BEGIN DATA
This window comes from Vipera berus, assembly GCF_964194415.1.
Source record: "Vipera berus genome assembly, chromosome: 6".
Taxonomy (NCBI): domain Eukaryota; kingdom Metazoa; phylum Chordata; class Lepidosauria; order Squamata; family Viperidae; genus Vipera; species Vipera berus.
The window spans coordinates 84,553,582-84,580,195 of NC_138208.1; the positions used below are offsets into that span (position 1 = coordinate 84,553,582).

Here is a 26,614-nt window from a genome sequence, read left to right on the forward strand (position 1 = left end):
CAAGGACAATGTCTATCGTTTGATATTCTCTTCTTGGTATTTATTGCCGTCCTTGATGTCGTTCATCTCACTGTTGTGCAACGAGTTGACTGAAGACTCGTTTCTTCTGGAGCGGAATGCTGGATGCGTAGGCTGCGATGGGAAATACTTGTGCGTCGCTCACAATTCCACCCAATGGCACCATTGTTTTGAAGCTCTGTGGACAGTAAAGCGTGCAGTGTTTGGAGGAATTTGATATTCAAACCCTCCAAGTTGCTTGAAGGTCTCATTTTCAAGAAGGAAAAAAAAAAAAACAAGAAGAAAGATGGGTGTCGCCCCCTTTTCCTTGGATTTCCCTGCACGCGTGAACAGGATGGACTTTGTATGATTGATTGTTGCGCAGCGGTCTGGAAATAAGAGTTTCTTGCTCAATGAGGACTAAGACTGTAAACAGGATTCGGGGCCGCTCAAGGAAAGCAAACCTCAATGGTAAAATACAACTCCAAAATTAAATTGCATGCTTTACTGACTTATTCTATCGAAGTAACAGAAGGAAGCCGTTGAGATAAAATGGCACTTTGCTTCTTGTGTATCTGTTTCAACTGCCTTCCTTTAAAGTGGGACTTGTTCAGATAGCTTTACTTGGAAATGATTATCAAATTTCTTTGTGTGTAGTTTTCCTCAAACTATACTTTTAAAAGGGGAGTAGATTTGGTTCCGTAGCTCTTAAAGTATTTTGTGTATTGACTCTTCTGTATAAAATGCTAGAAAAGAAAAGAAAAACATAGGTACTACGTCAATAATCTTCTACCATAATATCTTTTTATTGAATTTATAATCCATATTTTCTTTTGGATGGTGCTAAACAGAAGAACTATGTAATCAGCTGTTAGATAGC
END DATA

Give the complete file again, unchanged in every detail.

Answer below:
This window comes from Vipera berus, assembly GCF_964194415.1.
Source record: "Vipera berus genome assembly, chromosome: 6".
Taxonomy (NCBI): domain Eukaryota; kingdom Metazoa; phylum Chordata; class Lepidosauria; order Squamata; family Viperidae; genus Vipera; species Vipera berus.
The window spans coordinates 84,553,582-84,580,195 of NC_138208.1; the positions used below are offsets into that span (position 1 = coordinate 84,553,582).

Here is a 26,614-nt window from a genome sequence, read left to right on the forward strand (position 1 = left end):
CAAGGACAATGTCTATCGTTTGATATTCTCTTCTTGGTATTTATTGCCGTCCTTGATGTCGTTCATCTCACTGTTGTGCAACGAGTTGACTGAAGACTCGTTTCTTCTGGAGCGGAATGCTGGATGCGTAGGCTGCGATGGGAAATACTTGTGCGTCGCTCACAATTCCACCCAATGGCACCATTGTTTTGAAGCTCTGTGGACAGTAAAGCGTGCAGTGTTTGGAGGAATTTGATATTCAAACCCTCCAAGTTGCTTGAAGGTCTCATTTTCAAGAAGGAAAAAAAAAAAAACAAGAAGAAAGATGGGTGTCGCCCCCTTTTCCTTGGATTTCCCTGCACGCGTGAACAGGATGGACTTTGTATGATTGATTGTTGCGCAGCGGTCTGGAAATAAGAGTTTCTTGCTCAATGAGGACTAAGACTGTAAACAGGATTCGGGGCCGCTCAAGGAAAGCAAACCTCAATGGTAAAATACAACTCCAAAATTAAATTGCATGCTTTACTGACTTATTCTATCGAAGTAACAGAAGGAAGCCGTTGAGATAAAATGGCACTTTGCTTCTTGTGTATCTGTTTCAACTGCCTTCCTTTAAAGTGGGACTTGTTCAGATAGCTTTACTTGGAAATGATTATCAAATTTCTTTGTGTGTAGTTTTCCTCAAACTATACTTTTAAAAGGGGAGTAGATTTGGTTCCGTAGCTCTTAAAGTATTTTGTGTATTGACTCTTCTGTATAAAATGCTAGAAAAGAAAAGAAAAACATAGGTACTACGTCAATAATCTTCTACCATAATATCTTTTTATTGAATTTATAATCCATATTTTCTTTTGGATGGTGCTAAACAGAAGAACTATGTAATCAGCTGTTAGATAGC